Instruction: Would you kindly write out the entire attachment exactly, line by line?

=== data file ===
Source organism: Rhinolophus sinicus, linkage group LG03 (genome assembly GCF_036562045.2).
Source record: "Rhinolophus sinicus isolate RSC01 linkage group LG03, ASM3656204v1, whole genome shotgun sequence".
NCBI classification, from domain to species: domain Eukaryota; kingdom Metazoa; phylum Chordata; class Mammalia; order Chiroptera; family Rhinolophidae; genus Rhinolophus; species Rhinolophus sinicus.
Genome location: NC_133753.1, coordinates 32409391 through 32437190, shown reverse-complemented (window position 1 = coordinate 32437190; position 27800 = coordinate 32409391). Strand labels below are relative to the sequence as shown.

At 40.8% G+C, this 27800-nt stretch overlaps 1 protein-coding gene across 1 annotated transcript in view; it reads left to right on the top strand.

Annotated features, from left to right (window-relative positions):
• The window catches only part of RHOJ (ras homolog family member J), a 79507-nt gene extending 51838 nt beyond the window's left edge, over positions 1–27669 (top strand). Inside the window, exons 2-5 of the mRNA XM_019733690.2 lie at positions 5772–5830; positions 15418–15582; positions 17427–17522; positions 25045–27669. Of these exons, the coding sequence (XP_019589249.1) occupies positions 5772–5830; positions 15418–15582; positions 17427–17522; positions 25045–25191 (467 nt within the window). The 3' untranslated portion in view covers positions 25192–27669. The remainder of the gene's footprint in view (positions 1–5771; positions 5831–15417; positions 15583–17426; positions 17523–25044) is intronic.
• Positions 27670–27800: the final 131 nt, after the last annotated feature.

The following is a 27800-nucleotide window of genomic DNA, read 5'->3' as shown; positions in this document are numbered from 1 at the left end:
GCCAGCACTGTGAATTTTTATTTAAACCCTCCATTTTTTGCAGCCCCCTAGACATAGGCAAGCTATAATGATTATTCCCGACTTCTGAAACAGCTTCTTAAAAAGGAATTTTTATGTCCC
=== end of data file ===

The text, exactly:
Source organism: Rhinolophus sinicus, linkage group LG03 (genome assembly GCF_036562045.2).
Source record: "Rhinolophus sinicus isolate RSC01 linkage group LG03, ASM3656204v1, whole genome shotgun sequence".
NCBI classification, from domain to species: domain Eukaryota; kingdom Metazoa; phylum Chordata; class Mammalia; order Chiroptera; family Rhinolophidae; genus Rhinolophus; species Rhinolophus sinicus.
Genome location: NC_133753.1, coordinates 32409391 through 32437190, shown reverse-complemented (window position 1 = coordinate 32437190; position 27800 = coordinate 32409391). Strand labels below are relative to the sequence as shown.

At 40.8% G+C, this 27800-nt stretch overlaps 1 protein-coding gene across 1 annotated transcript in view; it reads left to right on the top strand.

Annotated features, from left to right (window-relative positions):
• The window catches only part of RHOJ (ras homolog family member J), a 79507-nt gene extending 51838 nt beyond the window's left edge, over positions 1–27669 (top strand). Inside the window, exons 2-5 of the mRNA XM_019733690.2 lie at positions 5772–5830; positions 15418–15582; positions 17427–17522; positions 25045–27669. Of these exons, the coding sequence (XP_019589249.1) occupies positions 5772–5830; positions 15418–15582; positions 17427–17522; positions 25045–25191 (467 nt within the window). The 3' untranslated portion in view covers positions 25192–27669. The remainder of the gene's footprint in view (positions 1–5771; positions 5831–15417; positions 15583–17426; positions 17523–25044) is intronic.
• Positions 27670–27800: the final 131 nt, after the last annotated feature.

The following is a 27800-nucleotide window of genomic DNA, read 5'->3' as shown; positions in this document are numbered from 1 at the left end:
GCCAGCACTGTGAATTTTTATTTAAACCCTCCATTTTTTGCAGCCCCCTAGACATAGGCAAGCTATAATGATTATTCCCGACTTCTGAAACAGCTTCTTAAAAAGGAATTTTTATGTCCC